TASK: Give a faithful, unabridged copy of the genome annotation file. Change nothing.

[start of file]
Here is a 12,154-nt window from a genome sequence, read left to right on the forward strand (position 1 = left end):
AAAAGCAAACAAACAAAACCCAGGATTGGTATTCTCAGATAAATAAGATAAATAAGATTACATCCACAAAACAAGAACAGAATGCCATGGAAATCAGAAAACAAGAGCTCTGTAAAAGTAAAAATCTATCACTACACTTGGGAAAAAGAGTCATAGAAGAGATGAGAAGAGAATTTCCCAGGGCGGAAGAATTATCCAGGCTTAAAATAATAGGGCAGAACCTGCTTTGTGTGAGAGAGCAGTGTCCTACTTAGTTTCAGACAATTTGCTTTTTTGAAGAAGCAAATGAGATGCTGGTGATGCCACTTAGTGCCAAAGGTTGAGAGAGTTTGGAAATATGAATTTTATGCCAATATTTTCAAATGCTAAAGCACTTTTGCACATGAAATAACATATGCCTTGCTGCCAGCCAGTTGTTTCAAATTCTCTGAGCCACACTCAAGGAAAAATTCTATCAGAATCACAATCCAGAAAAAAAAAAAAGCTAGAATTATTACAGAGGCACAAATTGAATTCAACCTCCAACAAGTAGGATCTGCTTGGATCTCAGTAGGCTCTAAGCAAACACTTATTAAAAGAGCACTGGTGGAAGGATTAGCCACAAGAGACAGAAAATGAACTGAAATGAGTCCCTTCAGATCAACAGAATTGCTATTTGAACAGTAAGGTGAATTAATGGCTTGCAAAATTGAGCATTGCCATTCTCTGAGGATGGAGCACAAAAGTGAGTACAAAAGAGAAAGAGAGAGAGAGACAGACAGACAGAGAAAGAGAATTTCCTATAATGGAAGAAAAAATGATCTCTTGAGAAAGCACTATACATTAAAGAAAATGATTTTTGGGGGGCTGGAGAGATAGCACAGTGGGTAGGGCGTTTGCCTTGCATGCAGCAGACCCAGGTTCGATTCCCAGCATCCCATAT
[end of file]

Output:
Here is a 12,154-nt window from a genome sequence, read left to right on the forward strand (position 1 = left end):
AAAAGCAAACAAACAAAACCCAGGATTGGTATTCTCAGATAAATAAGATAAATAAGATTACATCCACAAAACAAGAACAGAATGCCATGGAAATCAGAAAACAAGAGCTCTGTAAAAGTAAAAATCTATCACTACACTTGGGAAAAAGAGTCATAGAAGAGATGAGAAGAGAATTTCCCAGGGCGGAAGAATTATCCAGGCTTAAAATAATAGGGCAGAACCTGCTTTGTGTGAGAGAGCAGTGTCCTACTTAGTTTCAGACAATTTGCTTTTTTGAAGAAGCAAATGAGATGCTGGTGATGCCACTTAGTGCCAAAGGTTGAGAGAGTTTGGAAATATGAATTTTATGCCAATATTTTCAAATGCTAAAGCACTTTTGCACATGAAATAACATATGCCTTGCTGCCAGCCAGTTGTTTCAAATTCTCTGAGCCACACTCAAGGAAAAATTCTATCAGAATCACAATCCAGAAAAAAAAAAAAGCTAGAATTATTACAGAGGCACAAATTGAATTCAACCTCCAACAAGTAGGATCTGCTTGGATCTCAGTAGGCTCTAAGCAAACACTTATTAAAAGAGCACTGGTGGAAGGATTAGCCACAAGAGACAGAAAATGAACTGAAATGAGTCCCTTCAGATCAACAGAATTGCTATTTGAACAGTAAGGTGAATTAATGGCTTGCAAAATTGAGCATTGCCATTCTCTGAGGATGGAGCACAAAAGTGAGTACAAAAGAGAAAGAGAGAGAGAGACAGACAGACAGAGAAAGAGAATTTCCTATAATGGAAGAAAAAATGATCTCTTGAGAAAGCACTATACATTAAAGAAAATGATTTTTGGGGGGCTGGAGAGATAGCACAGTGGGTAGGGCGTTTGCCTTGCATGCAGCAGACCCAGGTTCGATTCCCAGCATCCCATAT